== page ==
Updated: Jul 4, 2020
Deciding when to pick grapes for wine can be challenging. There are many factors involved, but luckily two of the most important are easy to measure; sugar and acid. As the harvest approaches, sugar levels will increase, while acids will decrease to a manageable level. If you are lucky, sugar and acid will be where you want them both at the same time. If you are not so lucky, you can try to get as close as possible while minimizing trade offs. Depending on the variety that you are growing, the optimal sugar and acid levels will vary. This article is intended to provide some target numbers to get you into the ballpark for each popular grape variety.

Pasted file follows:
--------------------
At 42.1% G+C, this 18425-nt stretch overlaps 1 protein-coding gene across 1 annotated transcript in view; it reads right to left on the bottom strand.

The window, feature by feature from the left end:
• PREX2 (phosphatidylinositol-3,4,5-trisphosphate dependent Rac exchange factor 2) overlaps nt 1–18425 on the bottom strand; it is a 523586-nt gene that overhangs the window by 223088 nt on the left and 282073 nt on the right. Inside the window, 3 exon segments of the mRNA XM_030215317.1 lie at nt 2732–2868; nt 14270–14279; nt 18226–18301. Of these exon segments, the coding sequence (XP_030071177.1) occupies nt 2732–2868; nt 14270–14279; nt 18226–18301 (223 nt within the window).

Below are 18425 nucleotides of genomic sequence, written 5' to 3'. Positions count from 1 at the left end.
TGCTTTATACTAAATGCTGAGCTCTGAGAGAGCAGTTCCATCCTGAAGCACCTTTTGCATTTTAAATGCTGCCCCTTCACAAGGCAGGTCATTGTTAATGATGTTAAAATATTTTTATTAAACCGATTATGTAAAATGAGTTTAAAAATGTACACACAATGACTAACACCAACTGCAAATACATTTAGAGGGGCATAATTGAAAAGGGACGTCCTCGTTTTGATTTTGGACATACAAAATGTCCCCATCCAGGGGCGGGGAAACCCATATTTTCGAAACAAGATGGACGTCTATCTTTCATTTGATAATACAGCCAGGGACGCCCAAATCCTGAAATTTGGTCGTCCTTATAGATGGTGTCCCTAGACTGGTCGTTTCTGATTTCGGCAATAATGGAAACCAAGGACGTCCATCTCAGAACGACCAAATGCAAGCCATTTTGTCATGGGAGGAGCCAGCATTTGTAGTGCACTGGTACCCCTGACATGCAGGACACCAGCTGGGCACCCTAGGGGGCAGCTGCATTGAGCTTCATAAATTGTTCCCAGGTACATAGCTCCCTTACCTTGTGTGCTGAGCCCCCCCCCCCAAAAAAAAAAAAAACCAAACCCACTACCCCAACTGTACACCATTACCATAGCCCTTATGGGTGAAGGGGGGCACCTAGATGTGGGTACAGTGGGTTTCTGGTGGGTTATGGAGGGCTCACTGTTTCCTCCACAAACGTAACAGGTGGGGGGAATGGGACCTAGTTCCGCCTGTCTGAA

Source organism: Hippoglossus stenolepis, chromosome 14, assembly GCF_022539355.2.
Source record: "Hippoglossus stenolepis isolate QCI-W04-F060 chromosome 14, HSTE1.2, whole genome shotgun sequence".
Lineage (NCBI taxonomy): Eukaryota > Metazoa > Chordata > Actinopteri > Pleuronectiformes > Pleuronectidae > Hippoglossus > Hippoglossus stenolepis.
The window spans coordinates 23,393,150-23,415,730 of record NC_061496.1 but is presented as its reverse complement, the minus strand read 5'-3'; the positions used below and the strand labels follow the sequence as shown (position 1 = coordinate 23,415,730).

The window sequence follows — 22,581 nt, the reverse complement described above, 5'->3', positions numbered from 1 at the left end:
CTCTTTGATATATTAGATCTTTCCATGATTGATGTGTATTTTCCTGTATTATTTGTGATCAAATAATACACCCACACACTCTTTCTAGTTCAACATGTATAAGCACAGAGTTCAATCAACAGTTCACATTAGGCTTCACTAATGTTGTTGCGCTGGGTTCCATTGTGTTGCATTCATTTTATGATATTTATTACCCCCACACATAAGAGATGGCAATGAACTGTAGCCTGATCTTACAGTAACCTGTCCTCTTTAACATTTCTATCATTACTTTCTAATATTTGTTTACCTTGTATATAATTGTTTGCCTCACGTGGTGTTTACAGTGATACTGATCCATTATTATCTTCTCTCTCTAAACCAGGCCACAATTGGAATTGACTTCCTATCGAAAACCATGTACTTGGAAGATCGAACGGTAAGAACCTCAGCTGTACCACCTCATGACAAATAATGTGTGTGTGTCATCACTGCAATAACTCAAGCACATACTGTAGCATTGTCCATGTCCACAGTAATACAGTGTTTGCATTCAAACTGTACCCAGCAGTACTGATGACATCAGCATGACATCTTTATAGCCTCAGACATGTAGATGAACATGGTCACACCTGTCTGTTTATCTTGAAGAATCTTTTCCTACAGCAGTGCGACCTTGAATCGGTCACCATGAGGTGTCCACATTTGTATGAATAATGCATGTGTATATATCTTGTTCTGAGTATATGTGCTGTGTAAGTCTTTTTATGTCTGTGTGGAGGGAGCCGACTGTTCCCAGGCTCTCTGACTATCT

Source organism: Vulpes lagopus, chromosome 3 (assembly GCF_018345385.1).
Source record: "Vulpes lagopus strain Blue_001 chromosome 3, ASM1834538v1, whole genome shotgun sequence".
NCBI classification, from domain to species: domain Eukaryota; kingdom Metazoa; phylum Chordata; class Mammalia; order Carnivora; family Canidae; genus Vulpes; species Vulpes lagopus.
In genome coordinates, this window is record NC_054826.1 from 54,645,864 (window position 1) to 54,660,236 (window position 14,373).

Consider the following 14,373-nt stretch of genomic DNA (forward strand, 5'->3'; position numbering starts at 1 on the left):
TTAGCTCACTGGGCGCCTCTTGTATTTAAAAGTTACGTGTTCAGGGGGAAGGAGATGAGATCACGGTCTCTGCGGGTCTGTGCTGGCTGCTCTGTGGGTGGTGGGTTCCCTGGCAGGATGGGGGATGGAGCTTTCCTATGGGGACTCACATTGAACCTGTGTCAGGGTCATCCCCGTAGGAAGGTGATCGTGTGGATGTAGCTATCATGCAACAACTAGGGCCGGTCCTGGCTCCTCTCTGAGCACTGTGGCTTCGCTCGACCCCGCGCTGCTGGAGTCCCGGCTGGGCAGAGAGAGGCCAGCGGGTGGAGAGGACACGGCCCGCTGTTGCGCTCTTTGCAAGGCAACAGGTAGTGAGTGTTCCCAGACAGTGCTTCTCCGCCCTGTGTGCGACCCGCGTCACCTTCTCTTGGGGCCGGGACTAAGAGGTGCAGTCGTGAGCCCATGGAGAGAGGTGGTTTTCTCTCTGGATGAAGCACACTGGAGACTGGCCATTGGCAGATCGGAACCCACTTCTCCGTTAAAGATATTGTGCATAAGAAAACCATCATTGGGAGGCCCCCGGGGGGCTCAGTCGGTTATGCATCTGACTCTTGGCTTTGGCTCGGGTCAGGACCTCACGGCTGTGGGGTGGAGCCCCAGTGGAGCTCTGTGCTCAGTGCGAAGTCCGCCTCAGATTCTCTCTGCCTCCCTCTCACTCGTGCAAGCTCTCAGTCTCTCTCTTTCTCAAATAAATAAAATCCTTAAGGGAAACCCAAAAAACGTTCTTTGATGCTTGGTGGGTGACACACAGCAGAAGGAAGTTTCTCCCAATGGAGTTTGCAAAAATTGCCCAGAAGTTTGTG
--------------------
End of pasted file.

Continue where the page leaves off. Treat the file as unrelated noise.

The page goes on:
At Harvest vs At Bottling:
The pH will generally rise .15 to .3 during primary fermentation and malolactic fermentation. To achieve the target balance at the time of bottling, the grapes will need to be picked with a bit more acid to compensate for this loss.
Grapes will be picked with very high sugar levels, but this does not mean they will be sweet. For a dry wine, nearly all of this sugar is converted to alcohol. More sugar means more alcohol. If you know the target alcohol number, divide it by .57 to get an estimate of the percent sugar needed to achieve the target.
Targets vs Reality
The targets provided are a great starting point if you are unfamiliar with the variety. There are great wines that are made outside of these target windows though. The winemaker style and the climate are driving factors that would lead one to make a wine that doesn't meet the norm for that varietal.
Target Values for Red Wines:
Harvest pH 3.3-3.4, 24-26.5° Brix, .6-.7 TA
Final pH 3.6-3.7
Harvest pH 3.2-3.4, 23-25.5° Brix, .65-.8 TA
Final pH 3.55-3.65